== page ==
It frustrates and embarrasses me, and Remy is also frustrated.
So, not a good fit.
I keep trying it hoping it will get better, but it’s usually pretty frustrating.
The prong collar
A prong collar is a chain collar with flat “prongs” around it that put gentle pressure on the dog’s neck when he pulls. The prong collar is limited in how far it can tighten. (It’s a martingale collar.)
People really tend to panic when I even mention the word prong collar, leaving my blog in a huff. (So, please don’t do that.)
So I have to ask, do people think prong collars are “spiked” or sharp on the ends? Because they’re FLAT.
I switched Remy to the prong collar when he was 5 months old, so we’ve been using it on and off for about 8 months.
It’s like night and day.
He’s so much happier with it and he no longer “bucks” or paws at his face. I have the most control over him than any other tool, and it’s important to have control over a boisterous, adolescent weimaraner. He’s only going to get larger and stronger.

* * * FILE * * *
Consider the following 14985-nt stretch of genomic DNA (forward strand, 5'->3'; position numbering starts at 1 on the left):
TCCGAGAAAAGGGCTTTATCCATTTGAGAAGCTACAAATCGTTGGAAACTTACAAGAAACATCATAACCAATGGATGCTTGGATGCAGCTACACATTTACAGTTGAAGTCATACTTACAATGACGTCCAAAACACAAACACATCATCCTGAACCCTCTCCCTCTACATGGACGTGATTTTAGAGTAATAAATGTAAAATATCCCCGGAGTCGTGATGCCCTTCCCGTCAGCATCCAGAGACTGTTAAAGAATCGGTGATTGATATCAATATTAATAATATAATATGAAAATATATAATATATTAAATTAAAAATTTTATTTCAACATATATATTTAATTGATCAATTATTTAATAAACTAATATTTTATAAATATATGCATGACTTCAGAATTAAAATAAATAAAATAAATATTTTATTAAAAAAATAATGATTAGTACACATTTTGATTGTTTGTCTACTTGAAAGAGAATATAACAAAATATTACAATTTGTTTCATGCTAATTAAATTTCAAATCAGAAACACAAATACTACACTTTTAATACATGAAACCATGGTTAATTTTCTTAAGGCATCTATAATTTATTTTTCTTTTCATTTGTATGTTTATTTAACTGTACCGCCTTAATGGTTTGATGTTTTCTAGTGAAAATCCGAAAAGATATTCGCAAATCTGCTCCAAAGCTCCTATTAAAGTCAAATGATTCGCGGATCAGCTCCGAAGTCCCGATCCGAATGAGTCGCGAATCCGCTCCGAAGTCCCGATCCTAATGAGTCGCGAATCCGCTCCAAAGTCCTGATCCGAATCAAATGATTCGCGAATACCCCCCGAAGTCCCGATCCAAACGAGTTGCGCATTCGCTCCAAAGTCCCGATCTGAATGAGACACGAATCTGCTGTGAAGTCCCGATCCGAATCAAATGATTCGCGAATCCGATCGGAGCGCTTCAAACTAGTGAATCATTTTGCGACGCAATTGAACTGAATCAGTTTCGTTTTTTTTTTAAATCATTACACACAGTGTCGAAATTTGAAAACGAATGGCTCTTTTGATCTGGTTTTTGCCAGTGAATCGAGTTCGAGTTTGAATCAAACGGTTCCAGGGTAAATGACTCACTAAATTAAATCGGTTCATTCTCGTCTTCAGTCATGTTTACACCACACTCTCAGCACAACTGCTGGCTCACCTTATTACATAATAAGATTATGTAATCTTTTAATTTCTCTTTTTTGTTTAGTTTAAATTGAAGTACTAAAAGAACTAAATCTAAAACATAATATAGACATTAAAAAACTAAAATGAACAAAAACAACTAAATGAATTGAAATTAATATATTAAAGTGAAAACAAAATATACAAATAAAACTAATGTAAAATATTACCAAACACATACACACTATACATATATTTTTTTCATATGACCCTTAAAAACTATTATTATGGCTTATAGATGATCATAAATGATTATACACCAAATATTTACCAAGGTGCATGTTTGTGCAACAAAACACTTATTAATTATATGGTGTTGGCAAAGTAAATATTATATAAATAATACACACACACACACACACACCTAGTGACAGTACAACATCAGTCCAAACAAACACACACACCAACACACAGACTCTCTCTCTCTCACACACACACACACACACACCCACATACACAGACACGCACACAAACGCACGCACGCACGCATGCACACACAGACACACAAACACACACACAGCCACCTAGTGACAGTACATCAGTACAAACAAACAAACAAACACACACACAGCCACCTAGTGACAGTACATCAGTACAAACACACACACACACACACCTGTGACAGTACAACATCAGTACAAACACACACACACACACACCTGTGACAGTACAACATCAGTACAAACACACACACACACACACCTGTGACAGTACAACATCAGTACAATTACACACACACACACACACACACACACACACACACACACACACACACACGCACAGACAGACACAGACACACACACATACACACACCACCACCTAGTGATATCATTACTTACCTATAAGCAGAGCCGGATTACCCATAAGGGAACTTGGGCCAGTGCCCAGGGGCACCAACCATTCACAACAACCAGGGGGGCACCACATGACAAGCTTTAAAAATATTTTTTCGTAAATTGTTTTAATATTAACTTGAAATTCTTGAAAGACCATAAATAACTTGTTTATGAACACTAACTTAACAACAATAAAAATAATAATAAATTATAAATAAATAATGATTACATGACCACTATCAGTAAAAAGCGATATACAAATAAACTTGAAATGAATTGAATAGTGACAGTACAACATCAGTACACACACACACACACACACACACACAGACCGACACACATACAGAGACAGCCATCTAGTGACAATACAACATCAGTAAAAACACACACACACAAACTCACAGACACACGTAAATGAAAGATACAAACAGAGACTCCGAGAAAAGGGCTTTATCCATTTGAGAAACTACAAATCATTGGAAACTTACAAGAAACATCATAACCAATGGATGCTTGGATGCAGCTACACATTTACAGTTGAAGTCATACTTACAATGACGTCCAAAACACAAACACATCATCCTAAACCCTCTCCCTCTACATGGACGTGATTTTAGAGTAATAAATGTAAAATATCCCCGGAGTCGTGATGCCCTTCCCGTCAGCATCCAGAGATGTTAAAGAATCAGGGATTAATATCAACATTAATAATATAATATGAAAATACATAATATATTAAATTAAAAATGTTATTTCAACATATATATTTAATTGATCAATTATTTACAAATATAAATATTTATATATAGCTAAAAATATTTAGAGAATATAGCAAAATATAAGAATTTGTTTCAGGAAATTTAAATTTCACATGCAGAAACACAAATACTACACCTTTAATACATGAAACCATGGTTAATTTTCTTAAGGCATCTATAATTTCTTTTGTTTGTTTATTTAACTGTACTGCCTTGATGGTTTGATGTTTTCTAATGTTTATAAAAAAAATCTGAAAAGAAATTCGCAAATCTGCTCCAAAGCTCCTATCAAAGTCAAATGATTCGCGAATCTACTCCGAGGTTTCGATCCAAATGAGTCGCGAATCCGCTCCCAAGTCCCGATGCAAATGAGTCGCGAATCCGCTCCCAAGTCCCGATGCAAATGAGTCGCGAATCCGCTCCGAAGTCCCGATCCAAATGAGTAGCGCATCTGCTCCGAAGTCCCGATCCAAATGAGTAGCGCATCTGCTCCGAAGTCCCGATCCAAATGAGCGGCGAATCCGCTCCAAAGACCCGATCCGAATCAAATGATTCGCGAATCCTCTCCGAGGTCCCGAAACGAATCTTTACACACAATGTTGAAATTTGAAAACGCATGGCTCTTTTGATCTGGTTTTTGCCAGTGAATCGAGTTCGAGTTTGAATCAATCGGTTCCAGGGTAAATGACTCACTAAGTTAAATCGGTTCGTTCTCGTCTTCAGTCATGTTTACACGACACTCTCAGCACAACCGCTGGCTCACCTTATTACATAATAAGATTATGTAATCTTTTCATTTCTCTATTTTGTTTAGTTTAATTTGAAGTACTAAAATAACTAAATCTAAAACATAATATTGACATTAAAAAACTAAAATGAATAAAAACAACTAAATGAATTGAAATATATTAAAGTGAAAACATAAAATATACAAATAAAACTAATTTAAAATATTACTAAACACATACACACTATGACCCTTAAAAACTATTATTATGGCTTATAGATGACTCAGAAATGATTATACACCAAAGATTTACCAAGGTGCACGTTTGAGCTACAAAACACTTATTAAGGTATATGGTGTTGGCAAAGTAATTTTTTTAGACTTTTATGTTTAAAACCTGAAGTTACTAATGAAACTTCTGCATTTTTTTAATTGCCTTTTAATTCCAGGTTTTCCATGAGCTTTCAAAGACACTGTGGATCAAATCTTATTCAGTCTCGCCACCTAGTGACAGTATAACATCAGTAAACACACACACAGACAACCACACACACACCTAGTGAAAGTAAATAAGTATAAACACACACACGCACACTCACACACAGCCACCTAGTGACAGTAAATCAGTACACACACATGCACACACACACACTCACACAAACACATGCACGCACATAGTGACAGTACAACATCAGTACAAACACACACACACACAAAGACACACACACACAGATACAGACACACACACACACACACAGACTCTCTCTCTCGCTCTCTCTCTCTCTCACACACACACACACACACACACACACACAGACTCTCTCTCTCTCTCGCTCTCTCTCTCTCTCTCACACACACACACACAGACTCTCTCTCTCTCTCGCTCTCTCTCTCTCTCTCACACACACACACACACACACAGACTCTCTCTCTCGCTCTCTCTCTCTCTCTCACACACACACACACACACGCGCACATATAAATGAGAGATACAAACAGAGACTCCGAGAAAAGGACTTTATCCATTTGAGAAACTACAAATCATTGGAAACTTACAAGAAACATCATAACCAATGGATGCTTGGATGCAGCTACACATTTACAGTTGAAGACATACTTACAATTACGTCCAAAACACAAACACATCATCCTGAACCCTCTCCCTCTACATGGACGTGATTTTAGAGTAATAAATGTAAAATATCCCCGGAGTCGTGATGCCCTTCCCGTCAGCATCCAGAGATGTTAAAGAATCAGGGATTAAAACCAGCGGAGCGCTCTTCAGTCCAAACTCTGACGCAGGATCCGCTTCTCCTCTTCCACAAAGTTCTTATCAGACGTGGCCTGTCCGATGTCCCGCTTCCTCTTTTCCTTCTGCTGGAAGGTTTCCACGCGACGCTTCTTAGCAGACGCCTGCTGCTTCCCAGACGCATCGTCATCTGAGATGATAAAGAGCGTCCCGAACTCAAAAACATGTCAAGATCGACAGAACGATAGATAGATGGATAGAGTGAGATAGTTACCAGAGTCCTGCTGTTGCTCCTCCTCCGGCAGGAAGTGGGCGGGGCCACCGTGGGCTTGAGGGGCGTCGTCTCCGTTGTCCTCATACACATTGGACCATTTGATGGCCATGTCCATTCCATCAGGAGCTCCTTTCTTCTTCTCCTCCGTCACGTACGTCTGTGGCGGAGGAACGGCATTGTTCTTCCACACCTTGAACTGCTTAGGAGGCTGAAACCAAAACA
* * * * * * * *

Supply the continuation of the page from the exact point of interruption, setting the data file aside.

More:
But the prong collar is not perfect.
Remy still pulls while wearing it, and I don’t like that there’s almost constant pressure on his neck.
So that’s why I tried the Easy Walk harness …
Easy Walk no-pull harness
The Easy Walk harness is a nylon harness that limits the effects of a dog’s pulling because the leash clips to the chest and tightens the harness around the dog’s chest and shoulders when he pulls. It gently pulls him to the side and makes pulling uncomfortable.
I bought a large, so Remy’s was still a little loose on him in these pictures, but not for long!
The Easy Walk harness seems to work pretty well for Remy. I like that it takes all the pressure off his neck. (Although, it does rub his skin raw under his arms. Sigh.)
He still pulls while wearing it (of course), but it does make our walks more enjoyable and he seems happier too. The Easy Walk harness is more effective with Remy than I expected. There’s a reason you see so many people using them. They work!
My main problem with the harness is it still allows Remy the freedom to jump on people. He’s able to really LAUNCH HIMSELF at people while wearing it. Like, it seems to help him get AIR! Have you ever seen anything like it? Ha!